Brace, -es? (f) – a type of Gallic grain (emmer? spelt?); equivalent to Roman “scandalam”
This grain was grown by the Gauls that yielded far more bread (in weight) per modius (a dry measure) of grain (see here). Brace appears in several Latin texts that were written later than Pliny, mostly in the Medieval period. Nelson (2001, 119-123) details the diachronic use of this word, showing that, by the 9th c. CE, brace was not a variety of grain per se, but a Celtic word for malted grain, that was primarily used in brewing contexts. Earlier, he argues, the word likely represented a type of malted hulled emmer that was used for the production of cerevisia, and later came to mean any type of malted grain.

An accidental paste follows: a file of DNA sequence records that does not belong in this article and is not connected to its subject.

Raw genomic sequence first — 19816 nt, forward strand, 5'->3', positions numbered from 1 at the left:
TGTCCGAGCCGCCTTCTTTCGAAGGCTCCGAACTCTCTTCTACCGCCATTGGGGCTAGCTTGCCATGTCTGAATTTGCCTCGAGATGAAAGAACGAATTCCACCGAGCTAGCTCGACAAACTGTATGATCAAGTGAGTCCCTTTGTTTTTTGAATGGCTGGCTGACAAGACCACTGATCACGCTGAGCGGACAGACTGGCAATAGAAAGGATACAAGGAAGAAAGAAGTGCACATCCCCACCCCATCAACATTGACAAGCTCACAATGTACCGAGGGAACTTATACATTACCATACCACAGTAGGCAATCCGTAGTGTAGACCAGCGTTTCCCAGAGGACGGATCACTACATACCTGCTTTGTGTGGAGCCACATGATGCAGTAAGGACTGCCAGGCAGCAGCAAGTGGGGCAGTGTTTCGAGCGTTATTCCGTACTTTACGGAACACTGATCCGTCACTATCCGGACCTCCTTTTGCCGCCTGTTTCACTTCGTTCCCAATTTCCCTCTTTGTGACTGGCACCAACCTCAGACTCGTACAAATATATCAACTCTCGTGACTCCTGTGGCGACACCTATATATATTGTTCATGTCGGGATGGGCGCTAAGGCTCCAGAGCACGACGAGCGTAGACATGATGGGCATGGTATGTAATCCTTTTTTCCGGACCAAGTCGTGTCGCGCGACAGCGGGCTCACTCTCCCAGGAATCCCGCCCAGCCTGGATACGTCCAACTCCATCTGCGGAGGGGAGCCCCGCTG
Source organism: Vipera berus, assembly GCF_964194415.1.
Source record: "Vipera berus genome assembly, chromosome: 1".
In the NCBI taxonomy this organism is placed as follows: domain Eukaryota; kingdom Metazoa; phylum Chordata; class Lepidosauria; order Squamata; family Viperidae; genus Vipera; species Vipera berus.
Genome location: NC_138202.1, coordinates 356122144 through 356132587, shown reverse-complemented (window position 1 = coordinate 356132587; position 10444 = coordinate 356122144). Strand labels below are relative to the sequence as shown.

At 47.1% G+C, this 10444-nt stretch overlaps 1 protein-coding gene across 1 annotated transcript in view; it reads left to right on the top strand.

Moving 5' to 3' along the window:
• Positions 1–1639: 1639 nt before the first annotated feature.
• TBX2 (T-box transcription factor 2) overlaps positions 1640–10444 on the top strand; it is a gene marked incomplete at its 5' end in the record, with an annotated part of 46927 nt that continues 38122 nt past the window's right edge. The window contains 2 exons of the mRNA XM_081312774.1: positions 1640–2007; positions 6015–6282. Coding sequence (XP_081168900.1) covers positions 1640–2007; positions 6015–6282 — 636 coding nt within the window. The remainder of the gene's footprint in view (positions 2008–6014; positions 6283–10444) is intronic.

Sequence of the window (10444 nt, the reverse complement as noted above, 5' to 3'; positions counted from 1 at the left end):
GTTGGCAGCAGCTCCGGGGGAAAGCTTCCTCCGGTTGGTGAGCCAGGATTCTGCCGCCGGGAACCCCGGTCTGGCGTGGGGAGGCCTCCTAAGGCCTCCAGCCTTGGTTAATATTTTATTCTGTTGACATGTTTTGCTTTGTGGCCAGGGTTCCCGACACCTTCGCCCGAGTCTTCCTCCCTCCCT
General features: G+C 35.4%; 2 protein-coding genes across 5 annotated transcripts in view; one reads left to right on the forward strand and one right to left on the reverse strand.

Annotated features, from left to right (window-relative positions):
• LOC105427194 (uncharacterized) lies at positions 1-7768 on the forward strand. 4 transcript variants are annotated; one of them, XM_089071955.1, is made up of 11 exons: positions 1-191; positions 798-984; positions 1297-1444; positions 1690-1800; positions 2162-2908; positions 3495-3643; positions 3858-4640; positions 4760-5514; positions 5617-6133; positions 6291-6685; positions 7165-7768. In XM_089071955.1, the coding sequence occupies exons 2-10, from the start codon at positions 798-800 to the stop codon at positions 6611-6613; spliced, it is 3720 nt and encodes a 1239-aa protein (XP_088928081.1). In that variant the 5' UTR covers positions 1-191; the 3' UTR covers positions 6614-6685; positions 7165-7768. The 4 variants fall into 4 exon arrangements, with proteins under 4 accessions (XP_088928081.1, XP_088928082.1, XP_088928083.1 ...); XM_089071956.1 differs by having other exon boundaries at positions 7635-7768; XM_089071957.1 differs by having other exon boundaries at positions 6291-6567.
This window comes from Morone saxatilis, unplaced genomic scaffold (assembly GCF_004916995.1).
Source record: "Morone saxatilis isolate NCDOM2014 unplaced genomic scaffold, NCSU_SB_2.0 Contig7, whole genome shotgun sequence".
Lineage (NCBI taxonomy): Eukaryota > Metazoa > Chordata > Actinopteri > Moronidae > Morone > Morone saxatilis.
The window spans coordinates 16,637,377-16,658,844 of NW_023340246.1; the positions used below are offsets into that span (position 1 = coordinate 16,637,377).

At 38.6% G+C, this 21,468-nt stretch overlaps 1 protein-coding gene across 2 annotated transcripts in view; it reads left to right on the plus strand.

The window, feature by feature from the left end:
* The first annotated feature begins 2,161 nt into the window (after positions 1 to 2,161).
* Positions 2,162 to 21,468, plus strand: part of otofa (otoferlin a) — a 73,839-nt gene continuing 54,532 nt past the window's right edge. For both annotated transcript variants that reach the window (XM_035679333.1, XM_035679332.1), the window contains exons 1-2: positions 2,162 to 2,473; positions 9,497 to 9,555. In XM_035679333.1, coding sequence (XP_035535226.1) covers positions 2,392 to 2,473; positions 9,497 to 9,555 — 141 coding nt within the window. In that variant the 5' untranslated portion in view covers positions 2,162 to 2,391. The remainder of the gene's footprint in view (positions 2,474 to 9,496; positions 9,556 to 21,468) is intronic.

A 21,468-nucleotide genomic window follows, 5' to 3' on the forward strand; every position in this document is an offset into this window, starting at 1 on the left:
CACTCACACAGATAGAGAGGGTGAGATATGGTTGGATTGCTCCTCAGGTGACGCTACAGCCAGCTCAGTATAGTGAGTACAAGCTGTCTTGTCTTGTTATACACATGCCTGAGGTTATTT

Nelson, M.C. 2001. “Beer in Greco-Roman Antiquity.” Ph.D. diss., U. of British Columbia.